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“The Beach House” is a mesmerizing parasitic invasion film that is so stunning to watch, you almost forget the horror of humanity’s demise.

Humanity is proven to be delicate in Jeffrey A. Brown’s dazzling directorial debut, The Beach House. Inspired by classics like The Mist, Night of the Living Dead and most obviously the works of H.P. Lovecraft, this terrifying sci-fi nightmare illustrates how, in the blink of the eye, a microscopic being could destroy us all.

Imagine being on the beach when everything starts to glow with a mind-altering bioluminescence, and a creepy fog rolls in. Would you be repelled and run away — or drawn to it like a moth to a flame?

 Synopsis: A romantic getaway for two troubled college sweethearts turns into a struggle of survival when unexpected guests – and the surrounding environment, exhibit signs of a mysterious infection. 

Recent college graduate Emily, (Liana Liberato) and her drop-out boyfriend Randall (Noah Le Gros) are having problems agreeing on what to do with their lives. Randall decides to take her to his father’s idyllic beach house so they can relax and work things out. He wants to just kick back and do nothing for a while, maybe even live there. But Emily has grad school plans, and the tension between the two of them is palpable.

After a quick run to the bedroom upstairs to de-stress, Emily discovers there is someone else in the house. Jane (Maryanne Nagel) and Mitch (Jake Weber) are friends of Randall’s father and seem to be very settled into living at the cottage, though it is not clear if they have permission or just moved in on their own. They seem nice enough, and Randall remembers them from his childhood, Thus, at first, it appears kosher for them all to hang out and have dinner.

After they drink up all the wine in the house, Randall gets out some high potency edibles he brought with him to the beach house. The foursome decided to relax — after a bit of coaxing needed to get Emily on board — and get high together. And that’s where the evening starts to get weird.

At this point, I held my breath — and then, yes, I was hooked.

As soon as I realized The Beach House was not another over-done, “these-aren’t-the-people-you-think-they-are” home invasion flick, I eagerly settled in for the wild ride the film would soon take me on.

We quickly learn Jane is sick. Emily opens the medicine cabinet in the bathroom to find a large assortment of pills prescribed to Jane. And Mitch cryptically explains that she has changed recently, and he has taken on the role of her caretaker. Soon everyone begins to feel the effects of the edibles. And while the reactions among the four differ, there’s no doubt they’ve taken some powerful stuff. Because of this, everyone is on edge and and very sleepy.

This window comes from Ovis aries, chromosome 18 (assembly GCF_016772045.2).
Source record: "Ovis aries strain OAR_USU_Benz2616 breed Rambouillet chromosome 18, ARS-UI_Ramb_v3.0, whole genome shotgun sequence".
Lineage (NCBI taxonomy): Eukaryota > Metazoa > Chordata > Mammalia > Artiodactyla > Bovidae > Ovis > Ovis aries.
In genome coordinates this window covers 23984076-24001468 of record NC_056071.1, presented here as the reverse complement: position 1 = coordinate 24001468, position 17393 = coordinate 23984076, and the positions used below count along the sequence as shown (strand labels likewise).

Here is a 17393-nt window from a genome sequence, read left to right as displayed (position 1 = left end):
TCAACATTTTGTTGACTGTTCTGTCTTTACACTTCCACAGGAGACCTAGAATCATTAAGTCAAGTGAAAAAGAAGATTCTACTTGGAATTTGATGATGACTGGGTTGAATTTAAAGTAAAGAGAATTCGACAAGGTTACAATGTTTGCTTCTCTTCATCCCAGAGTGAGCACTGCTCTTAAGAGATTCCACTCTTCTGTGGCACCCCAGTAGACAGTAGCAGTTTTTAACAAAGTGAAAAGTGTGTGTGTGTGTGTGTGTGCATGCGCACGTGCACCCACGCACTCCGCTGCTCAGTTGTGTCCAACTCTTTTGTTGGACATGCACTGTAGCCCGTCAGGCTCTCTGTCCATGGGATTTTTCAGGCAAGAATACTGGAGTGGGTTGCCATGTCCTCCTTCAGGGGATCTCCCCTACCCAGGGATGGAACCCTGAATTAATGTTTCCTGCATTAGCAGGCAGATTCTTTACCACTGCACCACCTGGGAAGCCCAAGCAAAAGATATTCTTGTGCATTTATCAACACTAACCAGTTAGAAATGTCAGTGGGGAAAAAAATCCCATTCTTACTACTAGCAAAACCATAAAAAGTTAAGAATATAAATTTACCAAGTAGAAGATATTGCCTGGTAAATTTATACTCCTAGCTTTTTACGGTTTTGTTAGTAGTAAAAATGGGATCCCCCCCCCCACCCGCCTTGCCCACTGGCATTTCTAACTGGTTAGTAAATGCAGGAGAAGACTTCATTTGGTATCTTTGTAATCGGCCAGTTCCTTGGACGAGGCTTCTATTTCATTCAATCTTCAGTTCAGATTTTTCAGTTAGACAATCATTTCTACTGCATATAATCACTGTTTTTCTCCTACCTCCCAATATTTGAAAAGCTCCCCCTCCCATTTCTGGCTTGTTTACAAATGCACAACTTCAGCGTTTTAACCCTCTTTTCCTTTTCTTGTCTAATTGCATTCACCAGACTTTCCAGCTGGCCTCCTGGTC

When the beach starts to glow and the colorful mist rolls in, no one is really paying much attention — except for Jane, who wanders out dazed and alone into the foggy night.

Emily and Randall doze off for a while, and Mitch wakes up to find his wife missing. He sets out to find out. Meanwhile, Jane makes her way back home, but she appears sicker than ever. Appearing quite weak and coughing aggressively, she locks herself in the bathroom. The youngsters crash for the night, figuring the adults can take care of themselves.

Waking to a glorious sunny morning, the mysterious mist is nowhere in sight, making the night before seem like a strange dream. 

But when Randall himself starts to suddenly feel ill, the tension quickly ramps up.

Events escalate like mad, and the truth behind the lovely, glowing fog becomes terrifyingly clear. As it rolls in, it brings with it unthinkable horror to the four housemates, as well as the rest of humanity.

Whatever unknown organism has landed on earth, it mutates its victims quickly and grotesquely — turning them into something less than human. It can infect your lungs and your stomach, or through the fun of a parasite that burrows directly into your skin. One of the most graphic and stomach-turning scenes illustrates this in a wonderfully disgusting way. (Yes, I love the gore!)

It becomes clear that no one is strong enough to escape the grip of the powerful supernatural force that is taking them over.

I am a seriously in love with The Beach House.

Though I would have personally preferred a less ambiguous ending, there is far too much good stuff here to fault Brown for that. This is an absolutely terrific story!

The absorbing, Lovecraftian atmosphere sucked me in right from the luminous start. It’s structured perfectly, and the creepy score is as amazing as the striking visuals. The acting was exceptional across the board, but the highlight was the stellar performance of young Liana Liberato. She was so intense and believable, and I wanted her to survive at all costs.

The devastating cosmic chaos comes with few concrete answers. There’s something funny in the water, and it’s definitely not good. But we never learn what starts the mysterious apocalypse or where it came from. Emily, an astrobiology major, discusses her studies early on in the film, reminding us, “Life is fragile.” This sets the stage for an indescribable, body horror infection film that proves how right she is.

The Beach House may be too much of a slow burn for some viewers, but those with patience and a passion for Lovecraftian horror should make plans to see this beautiful film immediately when it lands on Shudder July 9th. 

Overall Rating (Out of 5 Butterflies): 4

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